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Posted by on Aug 27, 2013 | 0 comments

UAV applications in Agriculture

UAV applications in Agriculture

World food production remains one of the foremost global issues for the foreseeable future.  According to the World Bank, a sobering 70 percent increase in global agricultural production will be necessary to support a population projected to reach 9 billion by 2050.  Rising to meet this challenge is “precision agriculture”, a whole of farm management concept based upon the use of technology to optimize a farmers return on inputs.  It relies upon an umbrella of technologies including Global Positioning Systems (GPS), satellite imagery and geographic information systems, to effectively manage the application of resources (i.e. seed, water, pesticides etc) and reduce the amount of fuel and time spent in the field.  Precision agriculture has been rapidly adopted as a modern approach to farming in recent years as the cost of investment in associated technologies steadily decreases.  Set to dramatically reduce the cost of these practices even further and introduce new capabilities in the process is the advent of unmanned aircraft.

One of the main areas that UAVs will vastly improve upon present precision agriculture technology is in the collection of aerial imagery.  The use of this data enables a farmer to more effectively monitor and assess the health of entire fields of crop which would otherwise be limited to visual spot checks from roadside or easily accessible locations in the field.  Having this information available not only enables a farmer to make management decision appropriately, such as the precise and variable application of water or fertilizer in specific areas requiring intervention, but also enables them to subsequently measure the impact that these actions have had on their crop.  Current solutions in the market place for capturing aerial imagery are satellite and manned aircraft, both of which involve significant costs and lead times for acquisition.  UAVs on the other hand will be able to provide “on demand” aerial imagery capture at a higher resolution than conventional means and at a fraction of the cost.  Furthermore, not only will UAVs provide options for the monitoring of crops but also for the application of product, with platforms such as the Yamaha RMAX already capable of being equipped with a sprayer that can disperse granules, coated grains and fertilizers.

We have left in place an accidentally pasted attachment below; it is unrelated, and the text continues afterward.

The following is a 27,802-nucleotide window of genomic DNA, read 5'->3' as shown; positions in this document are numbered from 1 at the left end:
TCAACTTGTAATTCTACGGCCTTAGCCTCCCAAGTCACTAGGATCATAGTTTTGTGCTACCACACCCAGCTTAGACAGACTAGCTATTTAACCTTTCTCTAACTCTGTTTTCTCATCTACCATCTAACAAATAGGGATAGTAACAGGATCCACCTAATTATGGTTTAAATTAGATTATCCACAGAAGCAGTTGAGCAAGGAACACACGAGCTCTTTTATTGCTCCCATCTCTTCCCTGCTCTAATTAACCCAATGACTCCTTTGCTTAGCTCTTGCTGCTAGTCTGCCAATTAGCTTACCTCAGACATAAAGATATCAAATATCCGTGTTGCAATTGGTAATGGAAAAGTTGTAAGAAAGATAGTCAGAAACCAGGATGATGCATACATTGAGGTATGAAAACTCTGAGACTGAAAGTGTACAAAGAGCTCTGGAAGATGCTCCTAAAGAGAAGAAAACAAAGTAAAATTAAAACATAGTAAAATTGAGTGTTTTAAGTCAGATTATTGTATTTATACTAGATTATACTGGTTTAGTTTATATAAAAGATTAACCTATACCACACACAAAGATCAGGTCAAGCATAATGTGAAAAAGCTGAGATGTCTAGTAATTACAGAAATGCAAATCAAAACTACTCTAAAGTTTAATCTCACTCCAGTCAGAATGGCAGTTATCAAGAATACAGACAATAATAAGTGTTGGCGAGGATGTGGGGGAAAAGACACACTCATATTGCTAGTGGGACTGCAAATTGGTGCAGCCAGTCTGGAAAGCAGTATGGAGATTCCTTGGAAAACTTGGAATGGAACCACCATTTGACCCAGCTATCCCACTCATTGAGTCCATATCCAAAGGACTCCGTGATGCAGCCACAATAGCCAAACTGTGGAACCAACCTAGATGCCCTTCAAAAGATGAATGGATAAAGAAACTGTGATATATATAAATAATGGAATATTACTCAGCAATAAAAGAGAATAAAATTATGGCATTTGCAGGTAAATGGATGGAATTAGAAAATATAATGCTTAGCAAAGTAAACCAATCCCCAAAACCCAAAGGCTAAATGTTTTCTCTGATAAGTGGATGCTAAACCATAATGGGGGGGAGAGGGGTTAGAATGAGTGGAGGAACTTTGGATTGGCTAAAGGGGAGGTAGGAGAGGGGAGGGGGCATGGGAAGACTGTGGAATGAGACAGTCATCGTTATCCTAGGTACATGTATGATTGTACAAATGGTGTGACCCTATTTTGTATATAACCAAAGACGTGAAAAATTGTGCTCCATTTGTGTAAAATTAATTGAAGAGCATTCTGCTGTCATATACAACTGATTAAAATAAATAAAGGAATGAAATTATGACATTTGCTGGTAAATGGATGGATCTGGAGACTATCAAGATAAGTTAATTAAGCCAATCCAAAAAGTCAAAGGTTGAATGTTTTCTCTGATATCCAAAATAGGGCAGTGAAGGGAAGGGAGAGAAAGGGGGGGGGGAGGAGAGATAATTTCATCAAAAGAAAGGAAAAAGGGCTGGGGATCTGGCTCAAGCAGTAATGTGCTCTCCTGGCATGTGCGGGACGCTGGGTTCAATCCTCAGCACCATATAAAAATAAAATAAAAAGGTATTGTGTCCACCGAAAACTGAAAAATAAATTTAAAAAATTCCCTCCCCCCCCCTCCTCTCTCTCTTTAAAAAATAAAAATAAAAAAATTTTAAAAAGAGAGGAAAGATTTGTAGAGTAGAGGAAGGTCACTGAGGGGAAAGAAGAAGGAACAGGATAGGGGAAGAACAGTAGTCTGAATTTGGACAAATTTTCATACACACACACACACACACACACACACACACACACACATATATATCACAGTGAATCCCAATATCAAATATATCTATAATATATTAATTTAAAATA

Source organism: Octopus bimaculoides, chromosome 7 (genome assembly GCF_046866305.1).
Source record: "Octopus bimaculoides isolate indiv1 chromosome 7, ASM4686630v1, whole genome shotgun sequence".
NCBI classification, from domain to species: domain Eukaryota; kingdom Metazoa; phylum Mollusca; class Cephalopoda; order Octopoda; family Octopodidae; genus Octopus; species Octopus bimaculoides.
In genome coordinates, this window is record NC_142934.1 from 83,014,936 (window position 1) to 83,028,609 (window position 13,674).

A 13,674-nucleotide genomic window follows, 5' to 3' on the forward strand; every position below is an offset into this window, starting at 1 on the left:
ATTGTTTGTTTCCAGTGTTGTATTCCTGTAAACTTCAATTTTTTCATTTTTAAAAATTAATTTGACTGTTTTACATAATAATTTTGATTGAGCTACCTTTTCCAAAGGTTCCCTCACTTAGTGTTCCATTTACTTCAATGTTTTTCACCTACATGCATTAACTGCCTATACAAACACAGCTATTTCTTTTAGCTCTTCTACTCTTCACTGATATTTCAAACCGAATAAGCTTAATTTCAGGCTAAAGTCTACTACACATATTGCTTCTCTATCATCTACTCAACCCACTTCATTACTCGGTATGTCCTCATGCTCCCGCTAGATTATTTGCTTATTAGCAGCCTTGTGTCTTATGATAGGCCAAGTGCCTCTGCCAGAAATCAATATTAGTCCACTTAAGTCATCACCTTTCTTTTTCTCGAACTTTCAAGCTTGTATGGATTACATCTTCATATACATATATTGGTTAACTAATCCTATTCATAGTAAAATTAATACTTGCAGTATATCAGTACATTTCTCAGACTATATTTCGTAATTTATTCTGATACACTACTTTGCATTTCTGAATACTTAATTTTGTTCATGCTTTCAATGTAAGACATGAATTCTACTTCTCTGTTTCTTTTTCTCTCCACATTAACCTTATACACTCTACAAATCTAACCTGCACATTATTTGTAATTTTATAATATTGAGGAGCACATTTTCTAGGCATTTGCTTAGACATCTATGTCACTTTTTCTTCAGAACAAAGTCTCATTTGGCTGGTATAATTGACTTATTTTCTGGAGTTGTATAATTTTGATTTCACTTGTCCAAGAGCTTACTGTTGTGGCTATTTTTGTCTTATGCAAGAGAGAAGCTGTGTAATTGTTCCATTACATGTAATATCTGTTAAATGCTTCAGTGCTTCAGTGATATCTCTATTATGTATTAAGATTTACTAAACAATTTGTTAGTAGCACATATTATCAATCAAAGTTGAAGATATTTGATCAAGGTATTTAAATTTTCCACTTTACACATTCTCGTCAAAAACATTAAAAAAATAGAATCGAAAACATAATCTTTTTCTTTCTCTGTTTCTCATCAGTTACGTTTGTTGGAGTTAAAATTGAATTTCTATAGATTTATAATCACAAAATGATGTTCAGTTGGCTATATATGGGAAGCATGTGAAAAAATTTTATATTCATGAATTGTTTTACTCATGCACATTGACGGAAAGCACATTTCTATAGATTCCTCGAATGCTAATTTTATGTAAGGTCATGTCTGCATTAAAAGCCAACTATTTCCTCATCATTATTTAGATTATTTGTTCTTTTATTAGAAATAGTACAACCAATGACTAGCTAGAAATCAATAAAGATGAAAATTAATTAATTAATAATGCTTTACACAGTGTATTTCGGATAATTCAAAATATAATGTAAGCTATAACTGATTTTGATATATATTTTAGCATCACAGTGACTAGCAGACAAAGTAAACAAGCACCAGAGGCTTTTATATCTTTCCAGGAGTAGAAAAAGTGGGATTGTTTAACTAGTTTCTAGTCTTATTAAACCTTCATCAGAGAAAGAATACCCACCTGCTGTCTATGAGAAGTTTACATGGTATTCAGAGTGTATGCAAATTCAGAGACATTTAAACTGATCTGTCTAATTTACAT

In a series of upcoming articles, UAV Insider will shine a spotlight on the advances being made to farming practices with unmanned aircraft, highlighting the people, products and platforms that are currently paving the way.

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